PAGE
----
a fringe debut last year and now a smaller-scale UK tour kicks off in Greenwich (its history in That New York has similarly seen it bounce on and off Broadway for years.) Anyone who's been following this blog for a while knows Avenue Q is my favourite musical and, Hamlet excepted, the show I've seen more times than any other - tonight's visit was my thirteenth. For anyone who's somehow missed the fun, Avenue Q is the story of Princeton (understudy Will Hawksworth tonight,) who moves into the titular New York neighbourhood just after graduating from college, hoping it'll be the first step in finding his purpose in life. What he gets instead is a funny, rude and touching lesson in making the best out of what life throws at him.
With a cast of humans and puppets, the format is of a very adult version of Sesame Street, the characters learning lessons through song, but instead of their ABCs they learn that "Everyone's A Little Bit Racist" and "The Internet is for Porn."
The copyright holders obviously have a very strong grip on licensing the show, so productions don't vary too hugely, and the puppet designs come as pretty much standard. Richard Evans' set is less elaborate than I've seen before to suit the smaller stages it'll be visiting, so the band are no longer concealed in the houses but under the stage (I lived in Greenwich for over a decade and didn't even know the theatre had an orchestra pit until now.) Sell A Door are a theatre company I've seen do decent productions before but this is the slickest I've ever seen from them, they're clearly on a budget but that's one of the few noticeable distinctions from larger productions I've seen - although whoever's operating the video segments really needs to work on getting their cues right.
Lucie-Mae Sumner is better as Kate Monster than she is as Lucy The Slut, but her "There's A Fine, Fine Line" is as moving as it should be, which is the main thing. Ellena Vincent is a low-key Gary Coleman who does a good "Schadenfreude," and it's good to see the understudies are ready this early in the run, Hawksworth only having a couple of minor slip as Princeton and Rod. The West End production tended to hang onto cast members for a long time with the exception of Christmas Eve, who had a fast turnaround - I always suspected the character's tendency to screech played havoc with actresses' vocal chords. But Jacqueline Tate was hardier than most, taking her from the Gielgud to Wyndham's and on tour, and she's back for more here to lend some confidence and continuity to the show's ongoing history (she must miss the light-up wedding dress though.)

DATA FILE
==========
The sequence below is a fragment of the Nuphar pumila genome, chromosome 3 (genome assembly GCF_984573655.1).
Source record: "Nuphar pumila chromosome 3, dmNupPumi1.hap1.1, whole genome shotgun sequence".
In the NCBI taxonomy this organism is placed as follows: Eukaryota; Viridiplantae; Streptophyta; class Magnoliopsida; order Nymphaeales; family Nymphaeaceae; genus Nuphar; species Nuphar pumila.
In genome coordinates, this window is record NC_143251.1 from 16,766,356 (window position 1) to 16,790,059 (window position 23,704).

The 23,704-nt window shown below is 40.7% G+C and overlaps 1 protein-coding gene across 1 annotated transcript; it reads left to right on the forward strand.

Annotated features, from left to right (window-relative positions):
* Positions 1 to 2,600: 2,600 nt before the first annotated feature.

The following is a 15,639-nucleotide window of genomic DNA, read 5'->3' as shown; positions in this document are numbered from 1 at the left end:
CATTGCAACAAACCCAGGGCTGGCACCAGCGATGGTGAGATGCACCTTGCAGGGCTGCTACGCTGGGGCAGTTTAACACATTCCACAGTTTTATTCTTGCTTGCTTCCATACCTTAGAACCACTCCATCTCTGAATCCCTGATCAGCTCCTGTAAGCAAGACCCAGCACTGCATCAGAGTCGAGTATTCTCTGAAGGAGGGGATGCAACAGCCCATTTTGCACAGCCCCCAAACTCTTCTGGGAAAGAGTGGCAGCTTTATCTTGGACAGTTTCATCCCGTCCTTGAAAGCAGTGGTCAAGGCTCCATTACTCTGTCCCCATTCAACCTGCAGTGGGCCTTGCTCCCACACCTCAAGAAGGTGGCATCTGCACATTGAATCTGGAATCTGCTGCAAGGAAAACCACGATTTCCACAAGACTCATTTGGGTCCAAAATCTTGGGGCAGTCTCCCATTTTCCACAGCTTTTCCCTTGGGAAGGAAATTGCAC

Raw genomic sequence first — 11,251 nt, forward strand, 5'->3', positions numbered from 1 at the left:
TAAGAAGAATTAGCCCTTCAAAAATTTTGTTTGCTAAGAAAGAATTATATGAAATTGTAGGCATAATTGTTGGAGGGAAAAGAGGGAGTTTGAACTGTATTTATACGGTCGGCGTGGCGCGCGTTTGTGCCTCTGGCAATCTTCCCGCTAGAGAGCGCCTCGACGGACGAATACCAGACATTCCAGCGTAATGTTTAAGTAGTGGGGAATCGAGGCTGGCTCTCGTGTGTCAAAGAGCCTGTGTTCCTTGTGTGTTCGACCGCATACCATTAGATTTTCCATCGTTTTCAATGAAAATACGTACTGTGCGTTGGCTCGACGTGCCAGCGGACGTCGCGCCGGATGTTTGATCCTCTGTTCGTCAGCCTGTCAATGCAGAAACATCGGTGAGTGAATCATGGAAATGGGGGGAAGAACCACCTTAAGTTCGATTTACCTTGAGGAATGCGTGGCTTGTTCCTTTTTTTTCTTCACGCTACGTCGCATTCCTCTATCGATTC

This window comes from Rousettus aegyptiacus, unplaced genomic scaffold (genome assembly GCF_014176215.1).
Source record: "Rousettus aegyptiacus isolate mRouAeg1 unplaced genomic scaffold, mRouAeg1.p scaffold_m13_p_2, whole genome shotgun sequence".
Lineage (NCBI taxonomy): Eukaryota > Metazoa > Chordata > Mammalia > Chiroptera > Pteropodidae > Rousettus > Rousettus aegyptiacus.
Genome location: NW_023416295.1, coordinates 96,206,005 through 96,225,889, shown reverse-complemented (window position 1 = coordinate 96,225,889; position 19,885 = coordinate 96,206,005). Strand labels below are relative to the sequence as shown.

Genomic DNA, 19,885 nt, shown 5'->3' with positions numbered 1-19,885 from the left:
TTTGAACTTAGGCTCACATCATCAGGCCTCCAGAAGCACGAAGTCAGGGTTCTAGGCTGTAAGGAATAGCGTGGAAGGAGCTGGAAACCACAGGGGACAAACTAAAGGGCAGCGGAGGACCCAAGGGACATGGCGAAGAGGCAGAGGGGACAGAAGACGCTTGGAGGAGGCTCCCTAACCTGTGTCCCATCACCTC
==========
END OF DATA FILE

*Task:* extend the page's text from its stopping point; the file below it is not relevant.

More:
With Cressida Carré's production sticking so closely to those before it you'd think there'd be little left for me to enjoy here but little choices the cast make provided a lot of fun - as tends to be the case with Avenue Q I went with a combination of veterans and newbies, all of whom had a great time. And I see that Carré's dared to make one little casting change from the original setup - I know the show's off-Broadway origins mean it's designed to work with as small a cast as possible, but having the actor playing Nicky, Trekkie, Ricky and Blue Bear (Stephen Arden) also take on another role at the last minute always seemed a bit much when there's an ensemble behind the scenes; so it makes sense to have Greg Airey pop out from behind the flats to play the new arrival. But if I'm now getting into details of doubling it obviously means there's not much to pick apart and the show's in safe hands - if you're near one of the places listed below and haven't seen it before (or even if you have) now's your chance.
Avenue Q by Robert Lopez, Jeff Marx and Jeff Whitty is booking until the 11th of May at Greenwich Theatre; then continuing on tour to Torquay, Crewe, Derry-Londonderry, Manchester, Leeds, Bracknell, Edinburgh, Inverness, Buxton, High Wycombe, Crawley, Blackpool, Poole, Lincoln, Sunderland, Winchester, St Helens, Lichfield, Croydon, Guildford, Dublin, Oxford and Wimbledon.
Running time: 2 hours 15 minutes including interval.